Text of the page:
Life in General
What movies do you think create the best vision of the future of health care? And what scene is particularly memorable with great foresight? Please comment.
Here’s a list of Movies about the Future of Health Care compiled by Modern Health Talk:
“Wall-E” is a warm-hearted commentary on environmental pollution that portrays future humans as super-obese couch potatoes living in a robot & technology dominated world.
Helping Seniors Master Computers is a guest article by James Owens with many added comments by the editor.
A Pew Internet survey shows that 53 percent of people over 65 are now online. Only a third of these adults actually use social media, with email being their preferred way to communicate.
EDITOR: The oldest age group in most market research, including the Pew survey, is 65+, but what about the “real” seniors 75+ or 85+? They are far less likely to use technology and will need more help getting started, according to this article by Laurie Orlov.
With some support, your senior friends and family members could be using their computers for a whole lot more. These suggestions will get you thinking of ways you can help them branch out with new computer skills: Read the rest of this entry »
A major cause for concern among the elderly, and those who love them, is bone degeneration. Particularly susceptible to malabsorption, osteoporosis, and nail fungus, which can eat away at the bone if left unaddressed, aging loved ones lean on their children and spouses for support.
In some cases, bone degeneration can be reversed. In most others, it cannot. In the latter, treatment options are limited, and often very painful.
One such treatment is replacement joint surgery. Replacement joint surgeries are performed to allow damaged tendons to heal, and to improve patients’ quality of life. Unfortunately, many replacement joints, including hips and knees, are constructed of metal. Too often, corrosion occurs, leading sometimes to blood poisoning. In many other cases, the body rejects the metal. When this occurs, patients must be rushed into emergency surgery to avoid further complications.
Stem Cell Research Moves One Step Closer To
Curing Age-Related Macular Degeneration
By Troy Cole
The leading cause of loss of vision in people over 50 is Age-Related Macular Degeneration (AMD), which causes damage to an area near the center of the retina called the “macula.” Primarily impacting central vision, this damaged area tends to grow as the disease progresses, causing blurred vision and dimness of sight. Read the rest of this entry »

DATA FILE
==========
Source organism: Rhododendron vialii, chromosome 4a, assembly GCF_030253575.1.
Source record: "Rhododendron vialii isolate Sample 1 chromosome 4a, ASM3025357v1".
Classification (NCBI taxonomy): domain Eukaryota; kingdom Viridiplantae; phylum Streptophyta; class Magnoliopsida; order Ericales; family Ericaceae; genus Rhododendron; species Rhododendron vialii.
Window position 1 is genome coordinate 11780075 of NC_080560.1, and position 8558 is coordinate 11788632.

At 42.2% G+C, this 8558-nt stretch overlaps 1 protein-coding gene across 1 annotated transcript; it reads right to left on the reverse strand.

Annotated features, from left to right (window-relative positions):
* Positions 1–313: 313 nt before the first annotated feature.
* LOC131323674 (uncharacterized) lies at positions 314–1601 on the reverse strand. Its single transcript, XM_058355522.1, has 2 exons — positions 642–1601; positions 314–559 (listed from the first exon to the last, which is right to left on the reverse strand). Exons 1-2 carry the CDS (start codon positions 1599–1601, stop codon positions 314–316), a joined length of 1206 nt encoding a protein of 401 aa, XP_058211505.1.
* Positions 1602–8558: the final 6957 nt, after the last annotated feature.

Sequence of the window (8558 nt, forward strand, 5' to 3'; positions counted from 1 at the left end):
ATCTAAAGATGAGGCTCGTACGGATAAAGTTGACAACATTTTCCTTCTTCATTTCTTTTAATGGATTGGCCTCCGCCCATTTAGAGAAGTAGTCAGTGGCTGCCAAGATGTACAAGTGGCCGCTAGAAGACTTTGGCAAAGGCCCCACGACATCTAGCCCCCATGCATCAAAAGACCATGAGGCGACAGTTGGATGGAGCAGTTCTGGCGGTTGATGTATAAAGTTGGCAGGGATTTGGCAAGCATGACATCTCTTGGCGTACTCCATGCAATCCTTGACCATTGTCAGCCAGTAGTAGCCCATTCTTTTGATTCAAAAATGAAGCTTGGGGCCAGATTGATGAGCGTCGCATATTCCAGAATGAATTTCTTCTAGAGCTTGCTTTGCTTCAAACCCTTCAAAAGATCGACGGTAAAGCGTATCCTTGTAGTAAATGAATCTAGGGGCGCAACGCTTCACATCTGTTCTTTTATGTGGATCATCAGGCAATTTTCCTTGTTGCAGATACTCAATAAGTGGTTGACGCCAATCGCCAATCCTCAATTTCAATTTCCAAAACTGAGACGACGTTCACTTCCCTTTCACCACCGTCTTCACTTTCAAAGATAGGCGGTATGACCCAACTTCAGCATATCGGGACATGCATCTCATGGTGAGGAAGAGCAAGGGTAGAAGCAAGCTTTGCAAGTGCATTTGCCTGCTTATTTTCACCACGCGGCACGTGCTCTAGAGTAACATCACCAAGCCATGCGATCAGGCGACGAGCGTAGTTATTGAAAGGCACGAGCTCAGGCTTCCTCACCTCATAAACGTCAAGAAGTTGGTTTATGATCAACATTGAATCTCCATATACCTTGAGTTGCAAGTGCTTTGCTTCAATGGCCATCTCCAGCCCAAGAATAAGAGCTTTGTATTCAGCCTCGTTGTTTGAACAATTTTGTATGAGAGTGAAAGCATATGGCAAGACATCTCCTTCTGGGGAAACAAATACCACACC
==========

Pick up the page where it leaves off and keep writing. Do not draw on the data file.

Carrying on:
By Mary Ross, Health & Wellness Expert
The stress of being a loved one’s caregiver can be overwhelming. According to the Centers for Disease Control, more than half of family caregivers reported a decline in their own health since care began. They also reported that this decline affected the quality of care they gave, and that they put their care recipient’s needs over their own and didn’t go to the doctor or have time to take care of their own needs. This stress can cause caregivers to become depressed, exhausted or ill. There is even a name for a caregiver whose health starts to deteriorate due to the stress of their responsibilities: caregiver syndrome. If you’re tasked with taking care of a loved one, reduce the stress and risks to your own health with these tips: Read the rest of this entry »
By Laurie Orlov, Industry Analyst, Aging in Place Technology Watch
Accenture exaggerates wildly — but what should we think?
Market research firm, Accenture, seeing a void of ‘information’ to use to gain new clients, put out an obfuscating headline in a press release last week that precipitates pause. More than pause — the need for a willing suspension of disbelief: Tech-Savvy Seniors Seek Digital Tools to Manage their Health. To generate that headline, they surveyed 9015 adults internationally, including the US — and, get this, of those, they included 200 aged 65+ Medicare recipients. Of course, 2 percent of the survey responders is what led some PR genius at Accenture to grab attention with that headline. Read the rest of this entry »
Remain Active, Ease Arthritis Pain and Keep Joints Healthy
The Centers for Disease Control and Prevention (CDC) states that an estimated 50 million adults in the U.S. have doctor-diagnosed arthritis, with that number expected to rise to nearly 70 million by 2030. Scientific studies indicate individuals suffering from arthritis who participate in moderate-intensity, low-impact activity have improved mood, function and decreased pain. Remaining active may also delay disability due to arthritis.
Read the rest of this entry »
This article explores advances in neural engineering research and is based on my interview with Dr. Metin Akay, Founding Chairman of the new Biomedical Engineering Department and the John S. Dunn professor of biomedical engineering at the University of Houston. His discipline unites the fields of engineering, computer science, physics, chemistry, and mathematics with cellular, molecular, cognitive and behavioral neurosciences.
One expected result of these fields converging is to lower health care costs. Another is to extend life, but as Dr. Akay put it, “While it’s very important to live longer, it’s much more important to have quality of life.” Read the rest of this entry »